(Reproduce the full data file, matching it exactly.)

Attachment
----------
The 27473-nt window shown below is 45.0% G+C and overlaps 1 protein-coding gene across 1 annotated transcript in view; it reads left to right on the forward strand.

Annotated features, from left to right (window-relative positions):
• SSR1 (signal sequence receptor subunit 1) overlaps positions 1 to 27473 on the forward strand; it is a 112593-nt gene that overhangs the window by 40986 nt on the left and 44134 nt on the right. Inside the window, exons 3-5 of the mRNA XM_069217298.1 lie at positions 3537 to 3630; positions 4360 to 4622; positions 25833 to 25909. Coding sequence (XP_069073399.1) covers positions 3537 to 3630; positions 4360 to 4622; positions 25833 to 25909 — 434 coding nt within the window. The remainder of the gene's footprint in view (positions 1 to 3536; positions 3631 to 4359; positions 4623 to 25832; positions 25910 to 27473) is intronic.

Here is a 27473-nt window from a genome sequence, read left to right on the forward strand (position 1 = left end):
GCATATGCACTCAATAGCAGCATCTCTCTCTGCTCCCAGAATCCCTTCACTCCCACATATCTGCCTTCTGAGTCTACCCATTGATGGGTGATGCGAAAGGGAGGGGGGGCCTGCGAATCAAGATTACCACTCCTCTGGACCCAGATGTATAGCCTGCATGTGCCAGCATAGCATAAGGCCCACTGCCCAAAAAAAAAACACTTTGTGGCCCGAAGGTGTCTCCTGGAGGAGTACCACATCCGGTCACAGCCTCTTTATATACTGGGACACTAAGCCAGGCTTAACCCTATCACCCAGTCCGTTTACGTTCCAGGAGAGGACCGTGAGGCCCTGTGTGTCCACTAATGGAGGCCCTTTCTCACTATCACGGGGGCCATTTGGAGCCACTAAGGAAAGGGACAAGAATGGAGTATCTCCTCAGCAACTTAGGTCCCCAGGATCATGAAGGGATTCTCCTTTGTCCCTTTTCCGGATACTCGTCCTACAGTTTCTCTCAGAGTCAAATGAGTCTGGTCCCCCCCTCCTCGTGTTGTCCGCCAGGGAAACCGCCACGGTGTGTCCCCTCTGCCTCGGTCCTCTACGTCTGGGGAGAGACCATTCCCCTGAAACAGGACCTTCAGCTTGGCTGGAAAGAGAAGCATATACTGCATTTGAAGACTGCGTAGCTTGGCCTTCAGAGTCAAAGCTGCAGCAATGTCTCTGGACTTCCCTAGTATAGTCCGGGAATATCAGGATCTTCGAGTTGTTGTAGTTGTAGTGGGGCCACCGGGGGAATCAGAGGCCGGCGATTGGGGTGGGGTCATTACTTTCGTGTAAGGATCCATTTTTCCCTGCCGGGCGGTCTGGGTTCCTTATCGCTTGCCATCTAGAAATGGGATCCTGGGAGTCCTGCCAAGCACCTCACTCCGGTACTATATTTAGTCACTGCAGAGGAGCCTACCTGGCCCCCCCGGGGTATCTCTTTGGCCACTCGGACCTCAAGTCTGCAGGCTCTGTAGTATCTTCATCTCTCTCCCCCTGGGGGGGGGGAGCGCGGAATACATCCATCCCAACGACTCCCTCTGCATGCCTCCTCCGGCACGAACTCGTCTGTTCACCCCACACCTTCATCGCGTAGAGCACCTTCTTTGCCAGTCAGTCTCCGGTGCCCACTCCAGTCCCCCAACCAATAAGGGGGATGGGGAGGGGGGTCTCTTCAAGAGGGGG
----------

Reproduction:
The 27473-nt window shown below is 45.0% G+C and overlaps 1 protein-coding gene across 1 annotated transcript in view; it reads left to right on the forward strand.

Annotated features, from left to right (window-relative positions):
• SSR1 (signal sequence receptor subunit 1) overlaps positions 1 to 27473 on the forward strand; it is a 112593-nt gene that overhangs the window by 40986 nt on the left and 44134 nt on the right. Inside the window, exons 3-5 of the mRNA XM_069217298.1 lie at positions 3537 to 3630; positions 4360 to 4622; positions 25833 to 25909. Coding sequence (XP_069073399.1) covers positions 3537 to 3630; positions 4360 to 4622; positions 25833 to 25909 — 434 coding nt within the window. The remainder of the gene's footprint in view (positions 1 to 3536; positions 3631 to 4359; positions 4623 to 25832; positions 25910 to 27473) is intronic.

Here is a 27473-nt window from a genome sequence, read left to right on the forward strand (position 1 = left end):
GCATATGCACTCAATAGCAGCATCTCTCTCTGCTCCCAGAATCCCTTCACTCCCACATATCTGCCTTCTGAGTCTACCCATTGATGGGTGATGCGAAAGGGAGGGGGGGCCTGCGAATCAAGATTACCACTCCTCTGGACCCAGATGTATAGCCTGCATGTGCCAGCATAGCATAAGGCCCACTGCCCAAAAAAAAAACACTTTGTGGCCCGAAGGTGTCTCCTGGAGGAGTACCACATCCGGTCACAGCCTCTTTATATACTGGGACACTAAGCCAGGCTTAACCCTATCACCCAGTCCGTTTACGTTCCAGGAGAGGACCGTGAGGCCCTGTGTGTCCACTAATGGAGGCCCTTTCTCACTATCACGGGGGCCATTTGGAGCCACTAAGGAAAGGGACAAGAATGGAGTATCTCCTCAGCAACTTAGGTCCCCAGGATCATGAAGGGATTCTCCTTTGTCCCTTTTCCGGATACTCGTCCTACAGTTTCTCTCAGAGTCAAATGAGTCTGGTCCCCCCCTCCTCGTGTTGTCCGCCAGGGAAACCGCCACGGTGTGTCCCCTCTGCCTCGGTCCTCTACGTCTGGGGAGAGACCATTCCCCTGAAACAGGACCTTCAGCTTGGCTGGAAAGAGAAGCATATACTGCATTTGAAGACTGCGTAGCTTGGCCTTCAGAGTCAAAGCTGCAGCAATGTCTCTGGACTTCCCTAGTATAGTCCGGGAATATCAGGATCTTCGAGTTGTTGTAGTTGTAGTGGGGCCACCGGGGGAATCAGAGGCCGGCGATTGGGGTGGGGTCATTACTTTCGTGTAAGGATCCATTTTTCCCTGCCGGGCGGTCTGGGTTCCTTATCGCTTGCCATCTAGAAATGGGATCCTGGGAGTCCTGCCAAGCACCTCACTCCGGTACTATATTTAGTCACTGCAGAGGAGCCTACCTGGCCCCCCCGGGGTATCTCTTTGGCCACTCGGACCTCAAGTCTGCAGGCTCTGTAGTATCTTCATCTCTCTCCCCCTGGGGGGGGGGAGCGCGGAATACATCCATCCCAACGACTCCCTCTGCATGCCTCCTCCGGCACGAACTCGTCTGTTCACCCCACACCTTCATCGCGTAGAGCACCTTCTTTGCCAGTCAGTCTCCGGTGCCCACTCCAGTCCCCCAACCAATAAGGGGGATGGGGAGGGGGGTCTCTTCAAGAGGGGG